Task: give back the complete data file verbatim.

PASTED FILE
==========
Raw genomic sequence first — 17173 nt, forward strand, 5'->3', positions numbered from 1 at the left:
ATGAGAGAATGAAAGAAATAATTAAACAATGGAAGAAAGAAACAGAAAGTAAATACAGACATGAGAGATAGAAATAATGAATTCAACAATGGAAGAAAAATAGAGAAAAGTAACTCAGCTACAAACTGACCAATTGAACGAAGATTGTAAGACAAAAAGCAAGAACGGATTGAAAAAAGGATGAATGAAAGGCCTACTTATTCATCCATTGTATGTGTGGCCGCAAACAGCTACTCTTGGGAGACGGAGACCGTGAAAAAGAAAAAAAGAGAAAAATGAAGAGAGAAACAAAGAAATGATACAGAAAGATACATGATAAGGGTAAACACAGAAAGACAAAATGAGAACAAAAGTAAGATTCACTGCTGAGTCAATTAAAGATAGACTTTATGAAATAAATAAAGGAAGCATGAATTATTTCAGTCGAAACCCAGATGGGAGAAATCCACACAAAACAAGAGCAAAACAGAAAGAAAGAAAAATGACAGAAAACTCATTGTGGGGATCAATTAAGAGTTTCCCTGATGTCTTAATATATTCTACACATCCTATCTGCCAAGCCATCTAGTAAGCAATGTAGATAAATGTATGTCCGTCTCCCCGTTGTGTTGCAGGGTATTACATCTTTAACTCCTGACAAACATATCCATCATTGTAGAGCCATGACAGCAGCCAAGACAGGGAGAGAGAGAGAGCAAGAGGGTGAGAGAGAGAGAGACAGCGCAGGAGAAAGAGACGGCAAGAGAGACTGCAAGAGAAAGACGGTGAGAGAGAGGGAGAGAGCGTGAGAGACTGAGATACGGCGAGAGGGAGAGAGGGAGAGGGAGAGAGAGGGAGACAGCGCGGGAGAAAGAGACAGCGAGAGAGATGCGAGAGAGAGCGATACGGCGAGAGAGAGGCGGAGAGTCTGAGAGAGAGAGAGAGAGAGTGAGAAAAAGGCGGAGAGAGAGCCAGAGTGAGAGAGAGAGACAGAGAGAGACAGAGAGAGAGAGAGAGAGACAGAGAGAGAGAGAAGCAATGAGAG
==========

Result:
Raw genomic sequence first — 17173 nt, forward strand, 5'->3', positions numbered from 1 at the left:
ATGAGAGAATGAAAGAAATAATTAAACAATGGAAGAAAGAAACAGAAAGTAAATACAGACATGAGAGATAGAAATAATGAATTCAACAATGGAAGAAAAATAGAGAAAAGTAACTCAGCTACAAACTGACCAATTGAACGAAGATTGTAAGACAAAAAGCAAGAACGGATTGAAAAAAGGATGAATGAAAGGCCTACTTATTCATCCATTGTATGTGTGGCCGCAAACAGCTACTCTTGGGAGACGGAGACCGTGAAAAAGAAAAAAAGAGAAAAATGAAGAGAGAAACAAAGAAATGATACAGAAAGATACATGATAAGGGTAAACACAGAAAGACAAAATGAGAACAAAAGTAAGATTCACTGCTGAGTCAATTAAAGATAGACTTTATGAAATAAATAAAGGAAGCATGAATTATTTCAGTCGAAACCCAGATGGGAGAAATCCACACAAAACAAGAGCAAAACAGAAAGAAAGAAAAATGACAGAAAACTCATTGTGGGGATCAATTAAGAGTTTCCCTGATGTCTTAATATATTCTACACATCCTATCTGCCAAGCCATCTAGTAAGCAATGTAGATAAATGTATGTCCGTCTCCCCGTTGTGTTGCAGGGTATTACATCTTTAACTCCTGACAAACATATCCATCATTGTAGAGCCATGACAGCAGCCAAGACAGGGAGAGAGAGAGAGCAAGAGGGTGAGAGAGAGAGAGACAGCGCAGGAGAAAGAGACGGCAAGAGAGACTGCAAGAGAAAGACGGTGAGAGAGAGGGAGAGAGCGTGAGAGACTGAGATACGGCGAGAGGGAGAGAGGGAGAGGGAGAGAGAGGGAGACAGCGCGGGAGAAAGAGACAGCGAGAGAGATGCGAGAGAGAGCGATACGGCGAGAGAGAGGCGGAGAGTCTGAGAGAGAGAGAGAGAGAGTGAGAAAAAGGCGGAGAGAGAGCCAGAGTGAGAGAGAGAGACAGAGAGAGACAGAGAGAGAGAGAGAGAGACAGAGAGAGAGAGAAGCAATGAGAG